It’s because of people like Peter Milohnic that Somers is a little brighter—especially during the holidays.
The town simply could “not get by without its volunteers,” said Supervisor Rick Morrissey before the town formally recognized Milohnic’s numerous contributions at the Town Board’s first meeting of the new year.
A member of the local Lions Club, Milohnic and his wife, Maryann, have lived in Somers for 51 years. They have two children and three grandchildren.
As the the owner P.M. Pole Line Inc., an Amawalk-based contracting business, and Milohnic and fellow volunteers have decorated the town Christmas tree and installed holiday banners along local roads to “warmly welcome visitors and residents,” the proclamation read, during the holiday season.
Before they had bucket trucks, the agile elves actually had to shinny up the tree’s limbs to string its lights.
None of these folks were spring chickens either. All ex-Con Ed workers, lack of fear of heights was one of their skill sets.
Apparently it’s also in the DNA of Milohnic’s son, Peter.
A 1986 graduate of Somers High School, he went to the Air Force Academy, became a fighter pilot and, eventually, a full-bird colonel.
Like most folks who selflessly give of themselves, Milohnic is unwilling take all the credit.
He asked the Town Board if it could also send a letter to Mahopac Falls firefighter Stanley Zalesney, one of the people, he said, without whom his good works would not be possible.
Morrissey proclaimed Friday, Jan. 4, Peter Milohnic Jr. Day.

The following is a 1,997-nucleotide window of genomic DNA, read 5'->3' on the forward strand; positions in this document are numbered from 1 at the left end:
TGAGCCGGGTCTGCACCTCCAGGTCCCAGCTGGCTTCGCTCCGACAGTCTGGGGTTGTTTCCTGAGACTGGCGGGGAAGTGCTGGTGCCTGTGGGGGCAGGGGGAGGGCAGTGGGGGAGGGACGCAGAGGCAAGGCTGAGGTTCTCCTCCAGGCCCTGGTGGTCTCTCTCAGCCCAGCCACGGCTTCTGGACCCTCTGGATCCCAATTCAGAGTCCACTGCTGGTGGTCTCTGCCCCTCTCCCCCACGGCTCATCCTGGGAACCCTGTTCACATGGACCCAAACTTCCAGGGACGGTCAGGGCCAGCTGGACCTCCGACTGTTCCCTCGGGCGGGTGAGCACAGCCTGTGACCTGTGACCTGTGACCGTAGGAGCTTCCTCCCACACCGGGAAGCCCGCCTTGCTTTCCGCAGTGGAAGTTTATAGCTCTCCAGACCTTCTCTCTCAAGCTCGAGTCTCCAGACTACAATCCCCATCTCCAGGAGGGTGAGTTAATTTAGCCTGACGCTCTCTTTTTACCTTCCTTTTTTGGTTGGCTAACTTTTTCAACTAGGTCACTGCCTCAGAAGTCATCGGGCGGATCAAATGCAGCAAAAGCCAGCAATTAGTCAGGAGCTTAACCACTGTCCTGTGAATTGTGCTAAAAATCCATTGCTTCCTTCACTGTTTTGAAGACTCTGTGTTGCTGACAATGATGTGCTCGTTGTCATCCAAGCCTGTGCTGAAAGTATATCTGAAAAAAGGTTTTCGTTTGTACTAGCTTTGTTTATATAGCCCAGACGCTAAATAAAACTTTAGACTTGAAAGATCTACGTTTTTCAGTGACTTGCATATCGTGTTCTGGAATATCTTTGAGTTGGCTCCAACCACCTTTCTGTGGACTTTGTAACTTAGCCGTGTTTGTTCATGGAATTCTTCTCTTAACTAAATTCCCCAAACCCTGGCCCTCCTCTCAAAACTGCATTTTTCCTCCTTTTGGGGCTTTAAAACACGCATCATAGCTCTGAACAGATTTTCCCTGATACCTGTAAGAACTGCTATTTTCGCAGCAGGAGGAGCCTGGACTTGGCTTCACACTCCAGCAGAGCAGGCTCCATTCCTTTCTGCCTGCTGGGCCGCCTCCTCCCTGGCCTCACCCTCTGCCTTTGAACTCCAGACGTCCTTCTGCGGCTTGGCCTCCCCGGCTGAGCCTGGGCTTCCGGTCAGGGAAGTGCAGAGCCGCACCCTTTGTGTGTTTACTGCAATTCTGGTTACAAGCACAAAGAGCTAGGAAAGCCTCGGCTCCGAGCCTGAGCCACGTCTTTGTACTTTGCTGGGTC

Maryann joined her hubby for a photograph with Morrissey and the Town Council as the audience gave the couple a standing ovation.
“It was awesome,” she said of the spontaneous show of support.
Meanwhile, the best part remains the Milohnic’ ability to make Somers “a little more festive.”
Milohnic said it’s been both a pleasure and an honor to do what he did.
Calling the Lions “the greatest club in the world,” he added that there is no better place “in the world to live in” than Somers.
Expressing hope that he can continue to contribute to the community, Milohnic told the board: “I don’t want to retire completely.”
“And we won’t let you,” several board members warmly responded.
Morrissey also thanked the Lions Club itself, saying it has “given a lot back to this community.”
And “it is very, very, very much appreciated.”
Also acknowledged on Jan. 3 was Jan Corning, who recently resigned from the town Planning Board. She had served there since 2015.
Corning gave up her post because she and her family were moving upstate.
“The town is a much better place because of her efforts on that board,” Morrissey said.
The Town Board also acknowledged the contributions of Jason Crawford, who resigned in December as a member of the Somers Energy Environment Committee (SEEC). He, like Corning, is moving out of the community.
The all-volunteer group has been credited with Somers’ being designated a “Climate Smart Community” and its receiving one of Westchester County’s first-ever Eco Awards. It was chartered by the town in 2008.